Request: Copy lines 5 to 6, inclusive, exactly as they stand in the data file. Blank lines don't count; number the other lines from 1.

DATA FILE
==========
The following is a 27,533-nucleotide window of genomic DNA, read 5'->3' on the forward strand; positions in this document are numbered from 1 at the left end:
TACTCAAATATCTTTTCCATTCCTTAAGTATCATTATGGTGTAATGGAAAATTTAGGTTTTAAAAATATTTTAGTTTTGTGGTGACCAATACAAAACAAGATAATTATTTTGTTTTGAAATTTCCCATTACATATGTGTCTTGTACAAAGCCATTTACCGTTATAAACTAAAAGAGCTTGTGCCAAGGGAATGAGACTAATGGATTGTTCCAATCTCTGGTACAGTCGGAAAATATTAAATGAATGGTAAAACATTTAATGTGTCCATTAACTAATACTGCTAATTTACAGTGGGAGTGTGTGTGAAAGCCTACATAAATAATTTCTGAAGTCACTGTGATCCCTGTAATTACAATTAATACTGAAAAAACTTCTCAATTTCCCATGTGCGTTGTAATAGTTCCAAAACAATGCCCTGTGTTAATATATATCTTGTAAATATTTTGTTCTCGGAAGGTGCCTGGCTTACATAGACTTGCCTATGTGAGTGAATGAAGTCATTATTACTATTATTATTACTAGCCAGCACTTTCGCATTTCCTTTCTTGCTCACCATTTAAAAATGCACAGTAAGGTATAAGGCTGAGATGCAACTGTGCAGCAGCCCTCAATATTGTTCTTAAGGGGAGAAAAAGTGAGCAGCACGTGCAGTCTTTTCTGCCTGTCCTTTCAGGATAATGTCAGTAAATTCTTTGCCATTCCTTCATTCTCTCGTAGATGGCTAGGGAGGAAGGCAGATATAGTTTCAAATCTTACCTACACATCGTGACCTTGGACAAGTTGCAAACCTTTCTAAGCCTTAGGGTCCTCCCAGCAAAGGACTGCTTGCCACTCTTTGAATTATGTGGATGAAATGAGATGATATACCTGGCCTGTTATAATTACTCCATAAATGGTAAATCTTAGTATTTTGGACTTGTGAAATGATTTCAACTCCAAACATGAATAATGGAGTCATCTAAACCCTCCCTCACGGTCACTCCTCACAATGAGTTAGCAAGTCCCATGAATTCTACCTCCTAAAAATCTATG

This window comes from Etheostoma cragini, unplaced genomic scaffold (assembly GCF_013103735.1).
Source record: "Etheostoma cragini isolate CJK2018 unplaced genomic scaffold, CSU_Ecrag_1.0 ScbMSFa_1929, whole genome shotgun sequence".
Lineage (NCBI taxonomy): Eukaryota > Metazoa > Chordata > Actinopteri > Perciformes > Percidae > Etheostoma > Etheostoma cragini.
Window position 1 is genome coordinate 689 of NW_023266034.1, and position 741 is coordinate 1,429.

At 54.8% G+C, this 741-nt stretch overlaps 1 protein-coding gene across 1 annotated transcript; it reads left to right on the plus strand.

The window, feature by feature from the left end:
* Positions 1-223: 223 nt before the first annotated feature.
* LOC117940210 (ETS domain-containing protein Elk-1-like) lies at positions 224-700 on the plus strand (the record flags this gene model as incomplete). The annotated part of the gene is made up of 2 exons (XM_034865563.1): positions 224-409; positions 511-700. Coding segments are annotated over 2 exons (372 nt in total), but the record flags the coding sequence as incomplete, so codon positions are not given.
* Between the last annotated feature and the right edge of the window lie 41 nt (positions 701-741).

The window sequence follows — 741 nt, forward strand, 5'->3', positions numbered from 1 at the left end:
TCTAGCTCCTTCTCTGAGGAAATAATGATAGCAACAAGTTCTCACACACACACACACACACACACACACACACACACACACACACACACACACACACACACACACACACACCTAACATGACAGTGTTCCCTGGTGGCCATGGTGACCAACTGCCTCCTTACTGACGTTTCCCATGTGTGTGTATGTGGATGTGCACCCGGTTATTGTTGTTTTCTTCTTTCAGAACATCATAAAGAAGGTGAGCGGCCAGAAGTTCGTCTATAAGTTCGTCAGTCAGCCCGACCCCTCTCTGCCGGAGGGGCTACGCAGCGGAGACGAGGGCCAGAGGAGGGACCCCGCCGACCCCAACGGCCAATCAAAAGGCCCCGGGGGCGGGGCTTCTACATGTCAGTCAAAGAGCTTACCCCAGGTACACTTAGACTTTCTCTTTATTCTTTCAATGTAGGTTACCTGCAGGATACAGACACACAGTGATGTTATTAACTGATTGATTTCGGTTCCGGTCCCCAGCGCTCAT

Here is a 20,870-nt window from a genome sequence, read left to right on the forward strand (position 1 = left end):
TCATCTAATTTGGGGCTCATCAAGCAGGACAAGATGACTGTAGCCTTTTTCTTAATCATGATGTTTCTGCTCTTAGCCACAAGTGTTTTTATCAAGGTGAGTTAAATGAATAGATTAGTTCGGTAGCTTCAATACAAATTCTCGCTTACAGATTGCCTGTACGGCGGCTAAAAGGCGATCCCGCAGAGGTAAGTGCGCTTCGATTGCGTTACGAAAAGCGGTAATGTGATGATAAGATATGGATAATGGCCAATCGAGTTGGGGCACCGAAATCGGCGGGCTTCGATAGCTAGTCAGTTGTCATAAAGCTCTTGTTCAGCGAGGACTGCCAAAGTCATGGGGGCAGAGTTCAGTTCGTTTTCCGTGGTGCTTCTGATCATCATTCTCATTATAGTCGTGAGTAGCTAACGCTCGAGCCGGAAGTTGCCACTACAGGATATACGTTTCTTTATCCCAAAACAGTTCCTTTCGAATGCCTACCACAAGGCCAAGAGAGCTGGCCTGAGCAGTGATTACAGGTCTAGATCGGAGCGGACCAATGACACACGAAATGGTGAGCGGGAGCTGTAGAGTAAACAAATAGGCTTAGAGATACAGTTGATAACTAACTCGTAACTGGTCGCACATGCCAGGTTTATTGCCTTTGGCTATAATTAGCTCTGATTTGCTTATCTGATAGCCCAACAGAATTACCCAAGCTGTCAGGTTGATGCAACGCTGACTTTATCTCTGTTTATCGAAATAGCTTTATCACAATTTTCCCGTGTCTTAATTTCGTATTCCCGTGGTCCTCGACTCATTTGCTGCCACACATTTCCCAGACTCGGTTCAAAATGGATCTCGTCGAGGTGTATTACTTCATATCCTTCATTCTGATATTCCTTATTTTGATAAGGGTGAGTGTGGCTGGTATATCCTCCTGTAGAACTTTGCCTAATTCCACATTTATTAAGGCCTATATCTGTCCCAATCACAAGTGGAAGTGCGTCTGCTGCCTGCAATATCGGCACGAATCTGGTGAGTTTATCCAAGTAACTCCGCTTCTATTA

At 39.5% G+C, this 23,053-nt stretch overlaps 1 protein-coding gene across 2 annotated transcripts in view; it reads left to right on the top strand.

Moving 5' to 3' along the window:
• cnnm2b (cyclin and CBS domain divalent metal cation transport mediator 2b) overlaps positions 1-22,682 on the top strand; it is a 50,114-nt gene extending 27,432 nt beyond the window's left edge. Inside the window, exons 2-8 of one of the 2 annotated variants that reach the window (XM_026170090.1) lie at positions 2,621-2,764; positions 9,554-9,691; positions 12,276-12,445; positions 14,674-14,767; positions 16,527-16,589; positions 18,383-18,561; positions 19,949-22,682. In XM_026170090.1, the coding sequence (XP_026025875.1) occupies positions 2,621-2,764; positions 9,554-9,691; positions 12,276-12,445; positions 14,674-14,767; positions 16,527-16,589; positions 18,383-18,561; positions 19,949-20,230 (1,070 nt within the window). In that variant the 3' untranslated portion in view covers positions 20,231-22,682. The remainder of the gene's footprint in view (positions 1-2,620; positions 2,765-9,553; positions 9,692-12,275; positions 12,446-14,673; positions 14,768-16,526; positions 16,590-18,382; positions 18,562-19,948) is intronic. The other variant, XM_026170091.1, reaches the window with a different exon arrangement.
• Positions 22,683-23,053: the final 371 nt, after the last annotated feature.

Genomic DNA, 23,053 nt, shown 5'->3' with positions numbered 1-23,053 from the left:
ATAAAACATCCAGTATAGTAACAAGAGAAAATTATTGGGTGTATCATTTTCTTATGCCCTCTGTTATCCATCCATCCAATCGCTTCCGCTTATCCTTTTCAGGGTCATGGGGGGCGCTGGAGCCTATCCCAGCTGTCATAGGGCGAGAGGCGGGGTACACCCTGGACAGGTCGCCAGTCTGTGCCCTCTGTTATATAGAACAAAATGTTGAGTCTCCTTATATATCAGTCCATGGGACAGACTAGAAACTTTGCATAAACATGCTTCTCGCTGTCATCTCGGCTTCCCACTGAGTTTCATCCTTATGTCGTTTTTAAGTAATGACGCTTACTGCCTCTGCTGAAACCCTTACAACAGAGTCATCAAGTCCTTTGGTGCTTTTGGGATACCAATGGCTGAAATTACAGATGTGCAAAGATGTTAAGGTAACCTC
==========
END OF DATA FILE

Lineage (NCBI taxonomy): Eukaryota > Metazoa > Chordata > Actinopteri > Perciformes > Percidae > Etheostoma > Etheostoma cragini.
Window position 1 is genome coordinate 689 of NW_023266034.1, and position 741 is coordinate 1,429.